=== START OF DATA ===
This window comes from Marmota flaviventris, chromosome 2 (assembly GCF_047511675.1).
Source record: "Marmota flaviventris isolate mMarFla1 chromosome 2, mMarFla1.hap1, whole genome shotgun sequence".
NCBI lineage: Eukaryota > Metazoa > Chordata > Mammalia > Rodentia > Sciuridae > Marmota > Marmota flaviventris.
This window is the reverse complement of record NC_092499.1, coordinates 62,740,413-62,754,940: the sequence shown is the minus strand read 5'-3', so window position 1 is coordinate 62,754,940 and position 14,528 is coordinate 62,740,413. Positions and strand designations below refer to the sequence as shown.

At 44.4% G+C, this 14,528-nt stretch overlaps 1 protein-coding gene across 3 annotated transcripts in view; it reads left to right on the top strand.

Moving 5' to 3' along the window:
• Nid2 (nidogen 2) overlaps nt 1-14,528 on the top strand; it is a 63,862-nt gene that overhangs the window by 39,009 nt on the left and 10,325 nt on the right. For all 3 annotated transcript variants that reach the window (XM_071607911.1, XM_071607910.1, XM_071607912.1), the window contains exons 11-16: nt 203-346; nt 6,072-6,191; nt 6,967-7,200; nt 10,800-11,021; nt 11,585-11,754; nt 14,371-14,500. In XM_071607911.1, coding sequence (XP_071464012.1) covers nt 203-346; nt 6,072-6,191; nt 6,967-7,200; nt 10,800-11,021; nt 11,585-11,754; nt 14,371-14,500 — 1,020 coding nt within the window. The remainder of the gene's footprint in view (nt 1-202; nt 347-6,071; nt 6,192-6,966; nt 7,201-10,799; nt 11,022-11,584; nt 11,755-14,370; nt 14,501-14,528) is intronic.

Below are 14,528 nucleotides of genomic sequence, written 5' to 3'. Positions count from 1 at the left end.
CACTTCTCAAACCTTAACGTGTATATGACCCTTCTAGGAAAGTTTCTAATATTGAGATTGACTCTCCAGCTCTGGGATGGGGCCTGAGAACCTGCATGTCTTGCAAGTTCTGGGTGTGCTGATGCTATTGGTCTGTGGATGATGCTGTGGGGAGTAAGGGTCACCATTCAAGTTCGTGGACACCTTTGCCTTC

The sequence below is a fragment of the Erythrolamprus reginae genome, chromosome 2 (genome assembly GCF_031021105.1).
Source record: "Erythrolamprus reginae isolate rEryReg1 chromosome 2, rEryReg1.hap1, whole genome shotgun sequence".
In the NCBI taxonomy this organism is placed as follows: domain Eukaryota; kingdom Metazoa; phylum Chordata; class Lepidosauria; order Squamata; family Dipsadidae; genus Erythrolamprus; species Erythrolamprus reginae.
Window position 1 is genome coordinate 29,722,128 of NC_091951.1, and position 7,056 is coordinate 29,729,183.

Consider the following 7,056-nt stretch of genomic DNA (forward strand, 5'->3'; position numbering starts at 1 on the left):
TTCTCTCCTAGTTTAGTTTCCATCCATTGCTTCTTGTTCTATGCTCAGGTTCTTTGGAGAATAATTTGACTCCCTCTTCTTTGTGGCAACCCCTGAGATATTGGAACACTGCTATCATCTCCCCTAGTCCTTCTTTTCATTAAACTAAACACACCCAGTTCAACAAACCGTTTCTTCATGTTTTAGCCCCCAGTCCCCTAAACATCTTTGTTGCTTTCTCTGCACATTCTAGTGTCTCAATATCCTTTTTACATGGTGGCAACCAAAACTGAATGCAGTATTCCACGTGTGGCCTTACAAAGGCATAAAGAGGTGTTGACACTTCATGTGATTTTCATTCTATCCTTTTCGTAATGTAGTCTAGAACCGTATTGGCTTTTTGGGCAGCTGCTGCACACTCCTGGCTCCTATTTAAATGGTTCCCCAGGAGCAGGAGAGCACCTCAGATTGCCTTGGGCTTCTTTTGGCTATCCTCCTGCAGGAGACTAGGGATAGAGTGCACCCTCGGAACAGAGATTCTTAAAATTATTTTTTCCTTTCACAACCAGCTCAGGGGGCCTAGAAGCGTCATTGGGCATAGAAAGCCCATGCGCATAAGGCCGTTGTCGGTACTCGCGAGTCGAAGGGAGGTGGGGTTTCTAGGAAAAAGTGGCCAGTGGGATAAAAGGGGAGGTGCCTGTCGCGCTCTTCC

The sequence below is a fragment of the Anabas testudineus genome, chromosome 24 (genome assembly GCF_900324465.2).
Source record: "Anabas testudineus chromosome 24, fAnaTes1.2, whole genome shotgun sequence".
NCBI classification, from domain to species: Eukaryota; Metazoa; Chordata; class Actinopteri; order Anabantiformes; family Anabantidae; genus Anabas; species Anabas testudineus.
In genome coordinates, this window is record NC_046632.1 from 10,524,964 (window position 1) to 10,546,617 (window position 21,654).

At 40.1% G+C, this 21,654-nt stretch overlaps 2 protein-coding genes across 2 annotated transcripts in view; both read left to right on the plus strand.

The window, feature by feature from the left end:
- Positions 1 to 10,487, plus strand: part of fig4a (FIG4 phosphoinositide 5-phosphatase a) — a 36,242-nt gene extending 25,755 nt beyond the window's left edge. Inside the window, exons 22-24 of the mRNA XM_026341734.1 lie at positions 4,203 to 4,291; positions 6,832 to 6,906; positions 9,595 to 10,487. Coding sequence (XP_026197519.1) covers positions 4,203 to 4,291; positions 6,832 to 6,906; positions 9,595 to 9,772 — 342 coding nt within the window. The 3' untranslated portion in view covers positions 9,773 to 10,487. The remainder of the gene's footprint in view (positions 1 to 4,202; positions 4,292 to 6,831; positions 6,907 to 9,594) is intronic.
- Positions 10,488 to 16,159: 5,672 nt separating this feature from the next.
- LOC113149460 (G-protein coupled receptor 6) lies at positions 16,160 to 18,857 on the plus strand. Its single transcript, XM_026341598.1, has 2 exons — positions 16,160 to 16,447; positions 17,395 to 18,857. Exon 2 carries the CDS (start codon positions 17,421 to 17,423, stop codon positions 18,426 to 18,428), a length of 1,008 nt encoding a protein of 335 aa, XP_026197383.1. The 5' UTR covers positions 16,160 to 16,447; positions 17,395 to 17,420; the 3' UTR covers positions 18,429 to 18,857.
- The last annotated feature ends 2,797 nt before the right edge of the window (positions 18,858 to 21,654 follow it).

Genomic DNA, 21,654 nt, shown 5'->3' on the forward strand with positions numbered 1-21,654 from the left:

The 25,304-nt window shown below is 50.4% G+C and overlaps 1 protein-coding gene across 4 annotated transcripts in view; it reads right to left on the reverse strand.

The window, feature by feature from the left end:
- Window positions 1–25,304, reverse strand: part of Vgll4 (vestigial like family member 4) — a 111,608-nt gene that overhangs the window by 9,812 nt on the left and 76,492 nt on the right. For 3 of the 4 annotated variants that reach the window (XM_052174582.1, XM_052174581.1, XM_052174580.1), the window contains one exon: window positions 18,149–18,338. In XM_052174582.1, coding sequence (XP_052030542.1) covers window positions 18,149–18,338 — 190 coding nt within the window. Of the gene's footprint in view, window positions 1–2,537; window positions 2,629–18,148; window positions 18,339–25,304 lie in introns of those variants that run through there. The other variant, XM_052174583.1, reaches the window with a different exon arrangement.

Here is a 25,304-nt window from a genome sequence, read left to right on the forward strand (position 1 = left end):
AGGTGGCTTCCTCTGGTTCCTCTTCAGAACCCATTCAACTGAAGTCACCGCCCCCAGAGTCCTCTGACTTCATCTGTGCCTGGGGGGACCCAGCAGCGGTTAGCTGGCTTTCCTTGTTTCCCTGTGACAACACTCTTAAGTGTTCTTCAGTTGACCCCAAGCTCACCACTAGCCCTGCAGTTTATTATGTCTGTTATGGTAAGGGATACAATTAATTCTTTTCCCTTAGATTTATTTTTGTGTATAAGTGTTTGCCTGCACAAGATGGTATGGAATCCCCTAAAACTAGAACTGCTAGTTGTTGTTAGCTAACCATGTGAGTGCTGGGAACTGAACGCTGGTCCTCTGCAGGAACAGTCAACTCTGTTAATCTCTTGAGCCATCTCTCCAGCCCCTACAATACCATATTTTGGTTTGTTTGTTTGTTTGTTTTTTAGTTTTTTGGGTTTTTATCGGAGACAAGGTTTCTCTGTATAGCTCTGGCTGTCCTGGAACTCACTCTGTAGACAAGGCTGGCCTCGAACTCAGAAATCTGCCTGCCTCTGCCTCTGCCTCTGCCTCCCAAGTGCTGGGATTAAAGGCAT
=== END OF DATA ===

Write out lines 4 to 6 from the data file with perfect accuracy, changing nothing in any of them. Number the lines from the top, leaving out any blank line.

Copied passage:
This window is the reverse complement of record NC_092499.1, coordinates 62,740,413-62,754,940: the sequence shown is the minus strand read 5'-3', so window position 1 is coordinate 62,754,940 and position 14,528 is coordinate 62,740,413. Positions and strand designations below refer to the sequence as shown.

At 44.4% G+C, this 14,528-nt stretch overlaps 1 protein-coding gene across 3 annotated transcripts in view; it reads left to right on the top strand.

Moving 5' to 3' along the window: